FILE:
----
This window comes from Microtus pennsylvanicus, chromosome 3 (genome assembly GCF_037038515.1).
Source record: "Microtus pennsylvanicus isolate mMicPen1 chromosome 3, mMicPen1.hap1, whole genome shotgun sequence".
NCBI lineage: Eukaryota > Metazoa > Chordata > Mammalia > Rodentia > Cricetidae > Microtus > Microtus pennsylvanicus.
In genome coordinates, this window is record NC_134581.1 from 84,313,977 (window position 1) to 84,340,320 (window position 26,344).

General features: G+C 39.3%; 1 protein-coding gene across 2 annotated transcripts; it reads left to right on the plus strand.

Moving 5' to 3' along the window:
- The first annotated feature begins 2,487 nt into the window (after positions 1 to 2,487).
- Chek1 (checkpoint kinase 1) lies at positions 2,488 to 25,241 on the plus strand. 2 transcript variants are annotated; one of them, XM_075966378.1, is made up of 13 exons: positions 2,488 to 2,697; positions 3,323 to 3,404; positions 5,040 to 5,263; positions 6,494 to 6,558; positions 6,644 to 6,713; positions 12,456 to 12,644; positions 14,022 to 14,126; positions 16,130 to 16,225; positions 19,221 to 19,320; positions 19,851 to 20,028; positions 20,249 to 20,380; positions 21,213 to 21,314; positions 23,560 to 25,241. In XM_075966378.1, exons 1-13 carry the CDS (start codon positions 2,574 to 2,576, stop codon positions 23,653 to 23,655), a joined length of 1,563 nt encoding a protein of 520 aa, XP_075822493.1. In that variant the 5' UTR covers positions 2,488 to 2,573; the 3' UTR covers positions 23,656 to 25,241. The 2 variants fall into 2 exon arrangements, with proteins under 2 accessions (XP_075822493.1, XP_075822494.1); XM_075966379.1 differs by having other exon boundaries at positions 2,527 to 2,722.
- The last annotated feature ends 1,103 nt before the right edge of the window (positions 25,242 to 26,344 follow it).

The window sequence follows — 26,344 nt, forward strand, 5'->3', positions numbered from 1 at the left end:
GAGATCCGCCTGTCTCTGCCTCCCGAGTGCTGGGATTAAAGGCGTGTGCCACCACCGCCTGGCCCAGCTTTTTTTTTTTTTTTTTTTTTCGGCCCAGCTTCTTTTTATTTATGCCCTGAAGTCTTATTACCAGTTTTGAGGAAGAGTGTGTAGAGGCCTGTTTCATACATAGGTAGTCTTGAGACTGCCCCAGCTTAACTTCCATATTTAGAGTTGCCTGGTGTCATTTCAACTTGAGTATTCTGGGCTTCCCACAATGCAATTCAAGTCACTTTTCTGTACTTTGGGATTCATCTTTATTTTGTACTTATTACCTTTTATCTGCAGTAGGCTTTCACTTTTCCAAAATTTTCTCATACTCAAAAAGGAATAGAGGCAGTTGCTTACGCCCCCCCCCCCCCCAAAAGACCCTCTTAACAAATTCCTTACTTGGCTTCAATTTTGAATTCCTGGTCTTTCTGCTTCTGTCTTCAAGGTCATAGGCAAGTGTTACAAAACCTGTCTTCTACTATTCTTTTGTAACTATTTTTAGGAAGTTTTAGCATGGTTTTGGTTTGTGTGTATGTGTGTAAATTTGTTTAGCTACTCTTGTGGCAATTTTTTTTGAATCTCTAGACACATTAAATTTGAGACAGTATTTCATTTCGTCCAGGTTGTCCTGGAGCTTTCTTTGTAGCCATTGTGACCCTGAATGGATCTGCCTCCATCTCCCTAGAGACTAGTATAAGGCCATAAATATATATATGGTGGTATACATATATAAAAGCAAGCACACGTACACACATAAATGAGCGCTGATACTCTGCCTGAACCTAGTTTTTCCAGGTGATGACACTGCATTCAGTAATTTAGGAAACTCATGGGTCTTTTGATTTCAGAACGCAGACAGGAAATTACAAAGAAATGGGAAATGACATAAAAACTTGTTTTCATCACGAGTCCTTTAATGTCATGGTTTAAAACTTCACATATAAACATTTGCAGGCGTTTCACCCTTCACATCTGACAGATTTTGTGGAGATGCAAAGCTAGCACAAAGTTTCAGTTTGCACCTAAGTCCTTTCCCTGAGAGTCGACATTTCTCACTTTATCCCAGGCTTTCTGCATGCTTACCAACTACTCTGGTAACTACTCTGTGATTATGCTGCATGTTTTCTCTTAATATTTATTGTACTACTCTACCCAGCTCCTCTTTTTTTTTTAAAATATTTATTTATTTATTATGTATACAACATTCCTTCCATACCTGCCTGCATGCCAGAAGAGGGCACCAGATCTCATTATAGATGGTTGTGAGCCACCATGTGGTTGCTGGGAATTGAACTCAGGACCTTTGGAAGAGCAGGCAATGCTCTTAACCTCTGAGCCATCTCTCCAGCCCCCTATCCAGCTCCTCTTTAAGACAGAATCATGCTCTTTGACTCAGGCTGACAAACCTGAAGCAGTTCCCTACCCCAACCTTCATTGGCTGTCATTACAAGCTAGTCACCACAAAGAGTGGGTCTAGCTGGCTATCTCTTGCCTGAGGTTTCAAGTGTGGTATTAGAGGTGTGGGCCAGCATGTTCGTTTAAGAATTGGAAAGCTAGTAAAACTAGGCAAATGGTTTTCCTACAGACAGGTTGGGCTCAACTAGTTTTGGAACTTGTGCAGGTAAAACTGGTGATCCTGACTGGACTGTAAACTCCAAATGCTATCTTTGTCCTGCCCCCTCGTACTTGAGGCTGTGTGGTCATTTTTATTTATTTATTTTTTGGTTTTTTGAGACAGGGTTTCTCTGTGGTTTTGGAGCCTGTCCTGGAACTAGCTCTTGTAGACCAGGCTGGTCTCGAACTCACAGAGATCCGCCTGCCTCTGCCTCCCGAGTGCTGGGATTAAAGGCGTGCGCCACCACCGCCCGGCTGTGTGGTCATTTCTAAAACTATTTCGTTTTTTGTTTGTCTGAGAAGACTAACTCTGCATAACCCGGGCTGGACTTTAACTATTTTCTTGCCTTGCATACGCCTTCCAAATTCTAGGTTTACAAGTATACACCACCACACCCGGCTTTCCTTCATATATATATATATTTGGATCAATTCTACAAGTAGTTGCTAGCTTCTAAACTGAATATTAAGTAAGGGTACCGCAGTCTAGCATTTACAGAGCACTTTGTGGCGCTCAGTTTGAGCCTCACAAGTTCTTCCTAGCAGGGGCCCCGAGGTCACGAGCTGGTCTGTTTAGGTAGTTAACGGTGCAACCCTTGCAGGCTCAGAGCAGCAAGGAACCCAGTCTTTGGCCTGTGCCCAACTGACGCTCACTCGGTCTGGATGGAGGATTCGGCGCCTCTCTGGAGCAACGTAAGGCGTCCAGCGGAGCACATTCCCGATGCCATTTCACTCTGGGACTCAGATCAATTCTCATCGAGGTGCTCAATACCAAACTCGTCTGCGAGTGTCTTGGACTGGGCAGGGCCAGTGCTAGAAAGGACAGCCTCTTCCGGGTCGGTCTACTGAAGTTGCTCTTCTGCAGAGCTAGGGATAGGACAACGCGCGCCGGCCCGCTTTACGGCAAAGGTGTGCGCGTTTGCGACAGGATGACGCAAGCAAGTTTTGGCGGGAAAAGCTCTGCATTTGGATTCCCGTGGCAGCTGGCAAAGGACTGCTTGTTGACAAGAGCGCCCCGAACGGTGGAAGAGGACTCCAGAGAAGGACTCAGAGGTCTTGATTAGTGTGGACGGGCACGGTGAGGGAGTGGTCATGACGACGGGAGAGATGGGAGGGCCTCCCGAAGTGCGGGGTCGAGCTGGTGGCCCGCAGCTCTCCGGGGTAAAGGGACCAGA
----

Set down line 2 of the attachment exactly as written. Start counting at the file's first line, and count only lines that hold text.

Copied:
Source record: "Microtus pennsylvanicus isolate mMicPen1 chromosome 3, mMicPen1.hap1, whole genome shotgun sequence".